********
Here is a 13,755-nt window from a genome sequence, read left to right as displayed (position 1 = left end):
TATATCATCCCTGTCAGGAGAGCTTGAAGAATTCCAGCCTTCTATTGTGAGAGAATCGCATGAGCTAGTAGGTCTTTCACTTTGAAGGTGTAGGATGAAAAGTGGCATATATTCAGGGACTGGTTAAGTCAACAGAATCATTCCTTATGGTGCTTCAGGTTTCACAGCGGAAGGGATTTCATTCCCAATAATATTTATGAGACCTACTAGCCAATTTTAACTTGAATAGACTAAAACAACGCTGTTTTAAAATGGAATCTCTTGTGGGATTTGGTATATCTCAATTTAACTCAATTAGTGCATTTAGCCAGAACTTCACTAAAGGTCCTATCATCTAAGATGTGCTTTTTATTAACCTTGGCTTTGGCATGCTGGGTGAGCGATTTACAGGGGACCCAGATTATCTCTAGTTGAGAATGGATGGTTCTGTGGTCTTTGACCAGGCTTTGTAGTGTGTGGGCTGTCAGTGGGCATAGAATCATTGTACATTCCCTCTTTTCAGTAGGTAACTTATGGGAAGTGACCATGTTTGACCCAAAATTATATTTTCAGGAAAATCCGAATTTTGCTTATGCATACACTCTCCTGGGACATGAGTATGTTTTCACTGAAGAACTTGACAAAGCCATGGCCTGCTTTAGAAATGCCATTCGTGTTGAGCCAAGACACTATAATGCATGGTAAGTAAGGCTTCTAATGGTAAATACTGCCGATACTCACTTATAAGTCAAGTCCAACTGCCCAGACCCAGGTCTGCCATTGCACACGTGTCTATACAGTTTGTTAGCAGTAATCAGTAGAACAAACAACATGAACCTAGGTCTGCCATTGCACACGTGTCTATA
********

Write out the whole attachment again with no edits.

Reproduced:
Here is a 13,755-nt window from a genome sequence, read left to right as displayed (position 1 = left end):
TATATCATCCCTGTCAGGAGAGCTTGAAGAATTCCAGCCTTCTATTGTGAGAGAATCGCATGAGCTAGTAGGTCTTTCACTTTGAAGGTGTAGGATGAAAAGTGGCATATATTCAGGGACTGGTTAAGTCAACAGAATCATTCCTTATGGTGCTTCAGGTTTCACAGCGGAAGGGATTTCATTCCCAATAATATTTATGAGACCTACTAGCCAATTTTAACTTGAATAGACTAAAACAACGCTGTTTTAAAATGGAATCTCTTGTGGGATTTGGTATATCTCAATTTAACTCAATTAGTGCATTTAGCCAGAACTTCACTAAAGGTCCTATCATCTAAGATGTGCTTTTTATTAACCTTGGCTTTGGCATGCTGGGTGAGCGATTTACAGGGGACCCAGATTATCTCTAGTTGAGAATGGATGGTTCTGTGGTCTTTGACCAGGCTTTGTAGTGTGTGGGCTGTCAGTGGGCATAGAATCATTGTACATTCCCTCTTTTCAGTAGGTAACTTATGGGAAGTGACCATGTTTGACCCAAAATTATATTTTCAGGAAAATCCGAATTTTGCTTATGCATACACTCTCCTGGGACATGAGTATGTTTTCACTGAAGAACTTGACAAAGCCATGGCCTGCTTTAGAAATGCCATTCGTGTTGAGCCAAGACACTATAATGCATGGTAAGTAAGGCTTCTAATGGTAAATACTGCCGATACTCACTTATAAGTCAAGTCCAACTGCCCAGACCCAGGTCTGCCATTGCACACGTGTCTATACAGTTTGTTAGCAGTAATCAGTAGAACAAACAACATGAACCTAGGTCTGCCATTGCACACGTGTCTATA